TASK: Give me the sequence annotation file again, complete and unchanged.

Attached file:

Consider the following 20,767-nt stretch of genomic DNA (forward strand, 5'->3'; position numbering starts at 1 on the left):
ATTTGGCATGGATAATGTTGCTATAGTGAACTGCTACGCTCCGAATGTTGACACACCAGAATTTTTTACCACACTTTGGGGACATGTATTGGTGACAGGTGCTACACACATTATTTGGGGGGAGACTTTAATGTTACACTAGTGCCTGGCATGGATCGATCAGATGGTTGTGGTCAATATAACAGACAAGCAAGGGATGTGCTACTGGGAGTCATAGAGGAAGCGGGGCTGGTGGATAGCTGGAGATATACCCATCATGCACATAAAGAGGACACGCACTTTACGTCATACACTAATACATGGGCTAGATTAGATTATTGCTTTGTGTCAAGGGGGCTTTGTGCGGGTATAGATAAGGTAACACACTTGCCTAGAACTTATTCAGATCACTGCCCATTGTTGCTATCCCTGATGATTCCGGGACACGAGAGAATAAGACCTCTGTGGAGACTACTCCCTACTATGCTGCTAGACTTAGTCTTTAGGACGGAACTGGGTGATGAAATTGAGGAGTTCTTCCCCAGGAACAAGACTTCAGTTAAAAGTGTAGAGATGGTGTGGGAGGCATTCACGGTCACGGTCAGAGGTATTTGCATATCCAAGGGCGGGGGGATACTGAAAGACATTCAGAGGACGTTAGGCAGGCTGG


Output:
Consider the following 20,767-nt stretch of genomic DNA (forward strand, 5'->3'; position numbering starts at 1 on the left):
ATTTGGCATGGATAATGTTGCTATAGTGAACTGCTACGCTCCGAATGTTGACACACCAGAATTTTTTACCACACTTTGGGGACATGTATTGGTGACAGGTGCTACACACATTATTTGGGGGGAGACTTTAATGTTACACTAGTGCCTGGCATGGATCGATCAGATGGTTGTGGTCAATATAACAGACAAGCAAGGGATGTGCTACTGGGAGTCATAGAGGAAGCGGGGCTGGTGGATAGCTGGAGATATACCCATCATGCACATAAAGAGGACACGCACTTTACGTCATACACTAATACATGGGCTAGATTAGATTATTGCTTTGTGTCAAGGGGGCTTTGTGCGGGTATAGATAAGGTAACACACTTGCCTAGAACTTATTCAGATCACTGCCCATTGTTGCTATCCCTGATGATTCCGGGACACGAGAGAATAAGACCTCTGTGGAGACTACTCCCTACTATGCTGCTAGACTTAGTCTTTAGGACGGAACTGGGTGATGAAATTGAGGAGTTCTTCCCCAGGAACAAGACTTCAGTTAAAAGTGTAGAGATGGTGTGGGAGGCATTCACGGTCACGGTCAGAGGTATTTGCATATCCAAGGGCGGGGGGATACTGAAAGACATTCAGAGGACGTTAGGCAGGCTGG